Comment by Suave

Yeah tell me about it. I think I would be a better ghost writer than who he’s got. The editing is bad as well.

Poor me.

Comment by Miss Field

Offer your services to him, Missy..

I’ll review the book, with the flouncy, but brilliant.

Comment by Suave

Nah, he’d just think I was stalking him. And he might be right, but still, even stalkers deserve a chance.

Do you get Wolf Blass wine in the UK?

Comment by Miss Field

we certainly do get Wolf Blass wine here, yes.

Comment by Miriam

suave, like the cover and your cover story!

Comment by Naked Cricket

Everyone should stalk one cricketer. I haven’t decided who mine should be yet, but I’ll make a concerted effort, once the county season starts!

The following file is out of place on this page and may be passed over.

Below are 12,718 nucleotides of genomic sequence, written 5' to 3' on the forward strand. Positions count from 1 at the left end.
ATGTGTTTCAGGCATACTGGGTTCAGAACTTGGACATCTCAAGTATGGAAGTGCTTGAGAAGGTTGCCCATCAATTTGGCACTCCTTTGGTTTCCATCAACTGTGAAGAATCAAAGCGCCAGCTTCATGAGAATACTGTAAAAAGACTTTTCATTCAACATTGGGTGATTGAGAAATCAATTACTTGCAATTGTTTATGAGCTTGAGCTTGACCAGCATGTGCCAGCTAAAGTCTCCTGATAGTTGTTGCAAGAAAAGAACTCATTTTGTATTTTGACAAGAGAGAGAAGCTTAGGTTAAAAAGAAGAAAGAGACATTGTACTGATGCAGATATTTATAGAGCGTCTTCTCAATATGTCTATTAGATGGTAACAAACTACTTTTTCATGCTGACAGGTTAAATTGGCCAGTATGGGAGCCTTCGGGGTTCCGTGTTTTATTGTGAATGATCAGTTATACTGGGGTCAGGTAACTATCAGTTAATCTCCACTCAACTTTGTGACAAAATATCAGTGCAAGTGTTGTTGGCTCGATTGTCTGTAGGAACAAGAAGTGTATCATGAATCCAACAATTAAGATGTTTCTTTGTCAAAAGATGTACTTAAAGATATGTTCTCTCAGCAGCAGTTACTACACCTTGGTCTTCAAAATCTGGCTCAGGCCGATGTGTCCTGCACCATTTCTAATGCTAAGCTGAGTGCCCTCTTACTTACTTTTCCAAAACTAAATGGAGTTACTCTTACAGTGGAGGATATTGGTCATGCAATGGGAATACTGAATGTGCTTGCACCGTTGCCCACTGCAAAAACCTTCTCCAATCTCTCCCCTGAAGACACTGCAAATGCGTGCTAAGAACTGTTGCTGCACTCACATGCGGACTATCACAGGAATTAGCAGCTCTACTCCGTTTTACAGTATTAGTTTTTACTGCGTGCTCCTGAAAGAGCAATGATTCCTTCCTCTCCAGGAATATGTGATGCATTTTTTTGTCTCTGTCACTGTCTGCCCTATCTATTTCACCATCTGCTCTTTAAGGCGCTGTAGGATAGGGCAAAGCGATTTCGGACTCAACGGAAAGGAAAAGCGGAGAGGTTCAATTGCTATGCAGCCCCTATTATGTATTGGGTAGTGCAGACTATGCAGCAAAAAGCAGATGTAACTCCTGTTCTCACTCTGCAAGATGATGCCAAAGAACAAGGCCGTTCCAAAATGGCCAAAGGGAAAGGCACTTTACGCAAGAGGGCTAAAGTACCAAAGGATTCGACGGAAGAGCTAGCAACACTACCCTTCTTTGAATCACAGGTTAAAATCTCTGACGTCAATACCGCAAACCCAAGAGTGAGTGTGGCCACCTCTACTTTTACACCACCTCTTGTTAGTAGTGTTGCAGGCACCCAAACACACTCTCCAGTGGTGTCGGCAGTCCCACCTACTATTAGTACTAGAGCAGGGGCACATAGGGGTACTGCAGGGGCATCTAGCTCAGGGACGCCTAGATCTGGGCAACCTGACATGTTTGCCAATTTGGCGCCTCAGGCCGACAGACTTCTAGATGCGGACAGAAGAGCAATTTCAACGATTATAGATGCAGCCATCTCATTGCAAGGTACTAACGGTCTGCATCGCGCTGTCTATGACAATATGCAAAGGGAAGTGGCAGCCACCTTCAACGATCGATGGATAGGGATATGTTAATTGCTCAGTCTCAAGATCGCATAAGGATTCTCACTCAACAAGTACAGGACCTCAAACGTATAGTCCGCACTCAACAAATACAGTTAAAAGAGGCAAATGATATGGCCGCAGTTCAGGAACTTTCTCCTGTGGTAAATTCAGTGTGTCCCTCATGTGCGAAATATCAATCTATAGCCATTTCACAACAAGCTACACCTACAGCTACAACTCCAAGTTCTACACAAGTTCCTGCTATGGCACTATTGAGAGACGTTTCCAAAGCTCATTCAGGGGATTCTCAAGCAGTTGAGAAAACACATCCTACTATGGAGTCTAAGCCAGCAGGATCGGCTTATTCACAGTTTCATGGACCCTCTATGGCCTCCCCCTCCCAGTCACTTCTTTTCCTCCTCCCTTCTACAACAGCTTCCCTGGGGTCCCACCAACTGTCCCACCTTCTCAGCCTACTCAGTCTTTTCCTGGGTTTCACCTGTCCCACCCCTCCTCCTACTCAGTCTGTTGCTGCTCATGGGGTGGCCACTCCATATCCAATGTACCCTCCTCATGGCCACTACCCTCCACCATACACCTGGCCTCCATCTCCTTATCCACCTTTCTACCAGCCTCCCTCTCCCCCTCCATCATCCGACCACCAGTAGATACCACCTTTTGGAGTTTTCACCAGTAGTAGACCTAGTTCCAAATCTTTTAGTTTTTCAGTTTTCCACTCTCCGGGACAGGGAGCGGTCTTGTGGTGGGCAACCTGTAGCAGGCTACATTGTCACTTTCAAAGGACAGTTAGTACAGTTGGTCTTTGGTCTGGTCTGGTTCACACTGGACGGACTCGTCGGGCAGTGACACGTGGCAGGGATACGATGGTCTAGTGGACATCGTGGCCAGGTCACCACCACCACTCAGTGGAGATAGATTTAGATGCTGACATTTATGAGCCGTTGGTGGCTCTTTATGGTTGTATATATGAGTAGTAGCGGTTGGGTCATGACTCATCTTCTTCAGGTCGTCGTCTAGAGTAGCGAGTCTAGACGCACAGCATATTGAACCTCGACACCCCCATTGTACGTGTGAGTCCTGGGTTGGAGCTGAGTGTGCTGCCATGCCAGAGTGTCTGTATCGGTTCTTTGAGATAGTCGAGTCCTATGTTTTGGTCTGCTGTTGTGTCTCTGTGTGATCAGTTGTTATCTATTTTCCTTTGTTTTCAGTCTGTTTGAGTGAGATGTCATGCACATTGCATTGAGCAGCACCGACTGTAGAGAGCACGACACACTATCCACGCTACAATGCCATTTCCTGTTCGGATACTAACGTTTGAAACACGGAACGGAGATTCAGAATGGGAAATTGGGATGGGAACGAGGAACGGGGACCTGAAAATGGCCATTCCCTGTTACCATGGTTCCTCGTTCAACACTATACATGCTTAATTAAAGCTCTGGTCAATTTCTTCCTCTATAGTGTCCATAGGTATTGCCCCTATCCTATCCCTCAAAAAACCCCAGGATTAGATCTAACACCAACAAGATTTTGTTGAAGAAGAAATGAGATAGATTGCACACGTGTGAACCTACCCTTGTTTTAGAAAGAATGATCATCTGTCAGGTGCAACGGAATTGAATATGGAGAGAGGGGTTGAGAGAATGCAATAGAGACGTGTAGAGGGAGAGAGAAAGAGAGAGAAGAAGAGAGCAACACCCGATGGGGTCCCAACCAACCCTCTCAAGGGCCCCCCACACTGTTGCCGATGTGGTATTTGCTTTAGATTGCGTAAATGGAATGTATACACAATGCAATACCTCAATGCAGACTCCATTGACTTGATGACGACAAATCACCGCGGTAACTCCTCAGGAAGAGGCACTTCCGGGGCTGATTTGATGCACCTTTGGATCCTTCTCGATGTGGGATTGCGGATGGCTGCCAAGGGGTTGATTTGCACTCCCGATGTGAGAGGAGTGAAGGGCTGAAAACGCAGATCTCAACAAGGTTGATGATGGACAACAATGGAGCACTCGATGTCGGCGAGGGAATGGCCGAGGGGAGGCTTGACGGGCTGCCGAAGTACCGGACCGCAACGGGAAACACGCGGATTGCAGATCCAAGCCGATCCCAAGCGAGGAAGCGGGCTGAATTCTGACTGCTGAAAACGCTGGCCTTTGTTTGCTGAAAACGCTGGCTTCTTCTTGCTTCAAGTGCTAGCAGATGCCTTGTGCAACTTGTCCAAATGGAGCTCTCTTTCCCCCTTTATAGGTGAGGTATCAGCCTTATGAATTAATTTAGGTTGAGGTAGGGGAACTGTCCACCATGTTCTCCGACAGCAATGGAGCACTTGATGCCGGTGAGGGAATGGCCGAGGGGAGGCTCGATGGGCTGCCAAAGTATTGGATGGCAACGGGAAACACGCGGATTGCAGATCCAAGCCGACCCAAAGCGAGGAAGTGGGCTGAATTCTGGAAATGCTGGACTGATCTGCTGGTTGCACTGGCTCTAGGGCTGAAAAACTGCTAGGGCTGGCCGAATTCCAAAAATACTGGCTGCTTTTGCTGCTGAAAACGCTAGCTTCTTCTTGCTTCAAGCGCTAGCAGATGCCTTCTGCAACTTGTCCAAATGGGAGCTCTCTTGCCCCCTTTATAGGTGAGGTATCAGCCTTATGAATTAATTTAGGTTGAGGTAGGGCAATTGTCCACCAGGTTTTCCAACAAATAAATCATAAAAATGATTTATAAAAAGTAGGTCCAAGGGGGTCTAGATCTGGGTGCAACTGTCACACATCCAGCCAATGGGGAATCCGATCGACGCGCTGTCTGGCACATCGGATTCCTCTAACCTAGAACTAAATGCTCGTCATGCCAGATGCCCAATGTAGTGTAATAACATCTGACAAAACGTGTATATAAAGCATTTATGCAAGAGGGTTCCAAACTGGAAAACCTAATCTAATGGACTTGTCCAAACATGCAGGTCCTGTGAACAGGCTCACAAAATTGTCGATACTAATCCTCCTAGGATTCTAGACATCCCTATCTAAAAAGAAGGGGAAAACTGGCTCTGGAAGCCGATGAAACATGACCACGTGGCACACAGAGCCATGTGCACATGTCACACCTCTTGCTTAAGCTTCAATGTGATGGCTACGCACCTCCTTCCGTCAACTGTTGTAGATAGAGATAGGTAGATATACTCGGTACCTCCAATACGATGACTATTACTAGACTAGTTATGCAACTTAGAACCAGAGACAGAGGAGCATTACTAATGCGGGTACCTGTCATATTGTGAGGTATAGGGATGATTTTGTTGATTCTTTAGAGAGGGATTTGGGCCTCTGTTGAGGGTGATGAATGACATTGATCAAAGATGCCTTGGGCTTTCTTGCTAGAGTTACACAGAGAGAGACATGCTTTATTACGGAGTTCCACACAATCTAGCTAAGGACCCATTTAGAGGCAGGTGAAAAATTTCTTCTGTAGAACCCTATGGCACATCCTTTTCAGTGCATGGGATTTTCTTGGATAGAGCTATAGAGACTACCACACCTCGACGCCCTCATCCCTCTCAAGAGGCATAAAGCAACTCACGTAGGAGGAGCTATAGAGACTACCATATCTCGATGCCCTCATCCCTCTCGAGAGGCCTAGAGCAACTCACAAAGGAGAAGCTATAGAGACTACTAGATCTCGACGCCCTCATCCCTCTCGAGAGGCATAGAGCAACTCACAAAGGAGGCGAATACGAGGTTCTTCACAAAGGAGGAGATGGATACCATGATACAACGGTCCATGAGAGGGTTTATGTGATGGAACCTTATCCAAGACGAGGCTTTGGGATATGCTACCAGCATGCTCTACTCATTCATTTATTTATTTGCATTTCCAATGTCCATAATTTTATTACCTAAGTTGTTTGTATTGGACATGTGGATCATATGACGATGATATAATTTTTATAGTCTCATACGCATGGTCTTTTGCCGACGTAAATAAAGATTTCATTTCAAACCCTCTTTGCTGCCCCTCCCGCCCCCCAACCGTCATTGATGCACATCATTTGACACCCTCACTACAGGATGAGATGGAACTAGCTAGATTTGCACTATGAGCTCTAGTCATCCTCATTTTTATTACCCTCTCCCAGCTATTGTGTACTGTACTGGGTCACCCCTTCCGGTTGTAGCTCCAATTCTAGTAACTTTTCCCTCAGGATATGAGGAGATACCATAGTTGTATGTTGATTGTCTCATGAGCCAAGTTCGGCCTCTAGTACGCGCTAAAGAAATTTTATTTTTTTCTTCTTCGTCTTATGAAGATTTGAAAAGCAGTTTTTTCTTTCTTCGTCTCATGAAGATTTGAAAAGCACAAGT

My GF & her friend drank two bottles last night.

I went for a nice bottle of ESB insteaad.

Thanks Naked fella…

Comment by Suave

Like your site and thanks for the grand review. Glad to be the first and glad you liked the book.
All best
Simon L

Comment by Simon Lister

Thanks Simon.

Lucky I wrote a good review, eh!! πŸ˜‰

A job well done, Mr Lister.

Comment by Suave

Do you get the awesome ads for Wolf Blass? They show them more when there’s rugby on. I love them!

Comment by Miss Field

Simon Lister! I’ve read the book and I really enjoyed it.

Comment by Miriam

[…] This review could take a while, as it’s very in-depth, and requires a little more concentration, than a nicely written biography. […]